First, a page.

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Translating Kalema - Images that Speak a Thousand Words

By P.K. McCary


As a little girl, I learned that “sticks and stones may break my bones, but words can never hurt me.” I learned wrong. Words are indeed powerful. As a wordsmith, I know what we say and how we say it can change how you feel about yourself or another. Words can be as sharp as a knife and heavy as a brick. Words can and often do hurt. Yet, if words can hurt, they can also inspire. The adage that a picture is worth a thousand words compels me and led to the notion of an interfaith photography competition.

In the summer of 2010, a young Middle Eastern man and an older African American woman met and got to know one another at a United Religions Initiative gathering in Jordan, one of many URI events to bring together “people of diverse religions, spiritual expressions and indigenous traditions” from around the world. Morad and I represent that diversity. Meeting, we began a journey that has enriched us both and been a gift to others. This competition was not as much about finding the ‘best’ photos as it was about collaboration, partnering, thinking outside the box about how we see and connect with one another, whatever our differences.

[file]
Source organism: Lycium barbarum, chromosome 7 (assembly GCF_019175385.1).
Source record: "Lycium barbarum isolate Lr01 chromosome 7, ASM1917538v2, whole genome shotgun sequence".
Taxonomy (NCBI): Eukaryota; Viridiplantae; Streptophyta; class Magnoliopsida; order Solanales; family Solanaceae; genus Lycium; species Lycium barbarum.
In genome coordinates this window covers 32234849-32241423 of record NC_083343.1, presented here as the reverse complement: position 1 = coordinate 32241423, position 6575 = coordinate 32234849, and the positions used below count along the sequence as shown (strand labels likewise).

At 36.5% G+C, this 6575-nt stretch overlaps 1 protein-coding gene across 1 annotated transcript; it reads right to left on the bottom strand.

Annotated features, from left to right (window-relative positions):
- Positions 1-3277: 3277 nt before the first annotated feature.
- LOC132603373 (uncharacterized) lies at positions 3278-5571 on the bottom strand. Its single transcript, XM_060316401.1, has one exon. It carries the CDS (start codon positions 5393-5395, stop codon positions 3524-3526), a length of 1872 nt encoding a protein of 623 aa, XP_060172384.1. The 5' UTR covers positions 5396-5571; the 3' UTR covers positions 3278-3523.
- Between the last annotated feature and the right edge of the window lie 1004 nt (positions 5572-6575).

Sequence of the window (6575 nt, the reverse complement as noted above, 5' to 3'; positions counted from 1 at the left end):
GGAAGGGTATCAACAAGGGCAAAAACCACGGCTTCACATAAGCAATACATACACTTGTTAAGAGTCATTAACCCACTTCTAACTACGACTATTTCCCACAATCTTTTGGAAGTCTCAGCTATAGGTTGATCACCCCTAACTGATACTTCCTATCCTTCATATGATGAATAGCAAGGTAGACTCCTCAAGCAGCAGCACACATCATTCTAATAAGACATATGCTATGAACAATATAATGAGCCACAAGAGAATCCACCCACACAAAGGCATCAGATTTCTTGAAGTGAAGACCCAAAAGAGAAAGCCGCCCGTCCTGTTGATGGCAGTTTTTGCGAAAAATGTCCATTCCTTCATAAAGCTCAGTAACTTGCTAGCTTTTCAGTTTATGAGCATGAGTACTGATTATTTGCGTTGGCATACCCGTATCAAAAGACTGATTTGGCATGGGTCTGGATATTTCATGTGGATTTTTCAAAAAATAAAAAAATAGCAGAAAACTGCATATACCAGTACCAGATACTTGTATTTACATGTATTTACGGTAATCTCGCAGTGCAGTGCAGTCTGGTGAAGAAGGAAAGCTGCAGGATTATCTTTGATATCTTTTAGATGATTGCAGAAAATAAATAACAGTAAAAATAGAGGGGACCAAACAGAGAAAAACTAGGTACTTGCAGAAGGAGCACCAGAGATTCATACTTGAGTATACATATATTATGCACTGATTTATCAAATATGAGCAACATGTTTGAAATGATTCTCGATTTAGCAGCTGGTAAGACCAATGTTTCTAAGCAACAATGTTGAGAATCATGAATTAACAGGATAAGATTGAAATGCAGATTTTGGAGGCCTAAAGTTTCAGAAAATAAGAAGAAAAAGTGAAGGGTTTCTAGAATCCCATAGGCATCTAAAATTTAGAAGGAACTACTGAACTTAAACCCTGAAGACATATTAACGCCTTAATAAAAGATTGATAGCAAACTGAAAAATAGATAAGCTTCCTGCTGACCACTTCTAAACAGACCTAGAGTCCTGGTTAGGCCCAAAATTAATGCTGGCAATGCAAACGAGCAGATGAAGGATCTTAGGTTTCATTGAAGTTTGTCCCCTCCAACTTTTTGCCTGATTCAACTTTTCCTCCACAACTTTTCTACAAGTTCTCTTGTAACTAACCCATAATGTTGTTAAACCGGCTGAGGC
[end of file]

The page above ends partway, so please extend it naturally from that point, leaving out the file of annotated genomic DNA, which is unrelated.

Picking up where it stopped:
First Prize: Friendship by Sudipto Das, India

First Prize: Friendship by Sudipto Das, India

For more than a year, assisted by more than 12,000 Skype messages, we designed a photographic competition to honor interfaith peace work. The idea came from a game Morad played as a child. I Spy With My Little Eye is a game about observing the world around you. I Spy became A Picture is Worth a Thousand Words.

We sought partners for the project, but it was an uphill climb. The big issue? “What constitutes an interfaith picture?” We had no easy answer but remained committed. We had planned a Spring 2011 launch. But in early January we heard about the initial World Interfaith Harmony Week, created by Jordan’s King Abdullah and unanimously adopted by the United Nations. Morad felt it was a sign to launch the competition the first week of February, during the UN initiative, and he wanted to change the name of the competition to “1000 Kalema.”